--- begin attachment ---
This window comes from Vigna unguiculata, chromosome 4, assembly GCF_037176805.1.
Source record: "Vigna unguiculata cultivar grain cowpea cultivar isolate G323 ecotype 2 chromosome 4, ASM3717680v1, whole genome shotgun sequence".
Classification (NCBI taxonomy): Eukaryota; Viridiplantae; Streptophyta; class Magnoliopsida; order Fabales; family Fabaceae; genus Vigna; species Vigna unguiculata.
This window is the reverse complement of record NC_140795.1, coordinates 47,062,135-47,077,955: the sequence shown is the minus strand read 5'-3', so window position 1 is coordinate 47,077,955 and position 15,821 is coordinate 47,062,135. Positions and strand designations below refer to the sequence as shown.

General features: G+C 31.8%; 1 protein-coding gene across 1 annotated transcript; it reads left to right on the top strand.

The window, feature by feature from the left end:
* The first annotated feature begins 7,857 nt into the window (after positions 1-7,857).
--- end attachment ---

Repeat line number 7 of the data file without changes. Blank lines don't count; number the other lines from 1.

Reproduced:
* The first annotated feature begins 7,857 nt into the window (after positions 1-7,857).